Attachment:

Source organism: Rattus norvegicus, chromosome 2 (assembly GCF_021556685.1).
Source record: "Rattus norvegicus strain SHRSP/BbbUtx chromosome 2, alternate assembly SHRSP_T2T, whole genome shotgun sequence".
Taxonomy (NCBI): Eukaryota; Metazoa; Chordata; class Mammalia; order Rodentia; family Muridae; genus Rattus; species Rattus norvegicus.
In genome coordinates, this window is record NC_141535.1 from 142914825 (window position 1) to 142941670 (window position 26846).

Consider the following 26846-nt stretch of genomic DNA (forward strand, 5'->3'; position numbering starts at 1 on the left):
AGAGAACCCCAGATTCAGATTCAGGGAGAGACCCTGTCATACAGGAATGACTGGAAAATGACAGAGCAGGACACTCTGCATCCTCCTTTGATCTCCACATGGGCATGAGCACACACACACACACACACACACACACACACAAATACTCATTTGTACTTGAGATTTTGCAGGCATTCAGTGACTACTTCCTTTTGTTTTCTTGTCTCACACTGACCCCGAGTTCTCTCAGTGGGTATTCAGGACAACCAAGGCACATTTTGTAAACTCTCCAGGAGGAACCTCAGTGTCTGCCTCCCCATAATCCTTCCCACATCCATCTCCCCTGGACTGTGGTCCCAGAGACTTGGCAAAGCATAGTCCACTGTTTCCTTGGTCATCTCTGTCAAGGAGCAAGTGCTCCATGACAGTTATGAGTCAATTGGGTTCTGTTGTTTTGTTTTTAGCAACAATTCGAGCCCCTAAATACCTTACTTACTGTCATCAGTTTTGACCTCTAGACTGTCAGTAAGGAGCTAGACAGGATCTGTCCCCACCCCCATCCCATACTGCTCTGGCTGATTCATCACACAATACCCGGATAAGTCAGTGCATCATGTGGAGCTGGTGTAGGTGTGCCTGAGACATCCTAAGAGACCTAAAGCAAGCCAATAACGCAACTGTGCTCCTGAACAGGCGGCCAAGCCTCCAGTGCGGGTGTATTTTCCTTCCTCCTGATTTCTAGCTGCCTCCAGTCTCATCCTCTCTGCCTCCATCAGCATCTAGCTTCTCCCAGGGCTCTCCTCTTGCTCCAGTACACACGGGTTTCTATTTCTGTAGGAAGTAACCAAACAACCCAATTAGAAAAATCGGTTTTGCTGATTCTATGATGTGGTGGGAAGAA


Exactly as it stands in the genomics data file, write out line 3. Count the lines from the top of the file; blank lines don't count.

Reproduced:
Taxonomy (NCBI): Eukaryota; Metazoa; Chordata; class Mammalia; order Rodentia; family Muridae; genus Rattus; species Rattus norvegicus.